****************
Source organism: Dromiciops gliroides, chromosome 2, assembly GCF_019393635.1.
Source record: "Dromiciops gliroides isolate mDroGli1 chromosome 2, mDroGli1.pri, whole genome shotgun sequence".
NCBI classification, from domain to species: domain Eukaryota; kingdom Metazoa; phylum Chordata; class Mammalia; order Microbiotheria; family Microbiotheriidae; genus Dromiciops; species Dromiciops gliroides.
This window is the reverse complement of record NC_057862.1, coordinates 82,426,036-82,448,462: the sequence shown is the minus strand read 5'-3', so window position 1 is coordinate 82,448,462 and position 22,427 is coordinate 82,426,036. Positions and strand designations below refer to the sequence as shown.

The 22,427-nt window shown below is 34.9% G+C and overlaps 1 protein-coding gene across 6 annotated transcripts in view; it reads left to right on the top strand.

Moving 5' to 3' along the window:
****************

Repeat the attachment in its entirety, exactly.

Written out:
Source organism: Dromiciops gliroides, chromosome 2, assembly GCF_019393635.1.
Source record: "Dromiciops gliroides isolate mDroGli1 chromosome 2, mDroGli1.pri, whole genome shotgun sequence".
NCBI classification, from domain to species: domain Eukaryota; kingdom Metazoa; phylum Chordata; class Mammalia; order Microbiotheria; family Microbiotheriidae; genus Dromiciops; species Dromiciops gliroides.
This window is the reverse complement of record NC_057862.1, coordinates 82,426,036-82,448,462: the sequence shown is the minus strand read 5'-3', so window position 1 is coordinate 82,448,462 and position 22,427 is coordinate 82,426,036. Positions and strand designations below refer to the sequence as shown.

The 22,427-nt window shown below is 34.9% G+C and overlaps 1 protein-coding gene across 6 annotated transcripts in view; it reads left to right on the top strand.

Moving 5' to 3' along the window: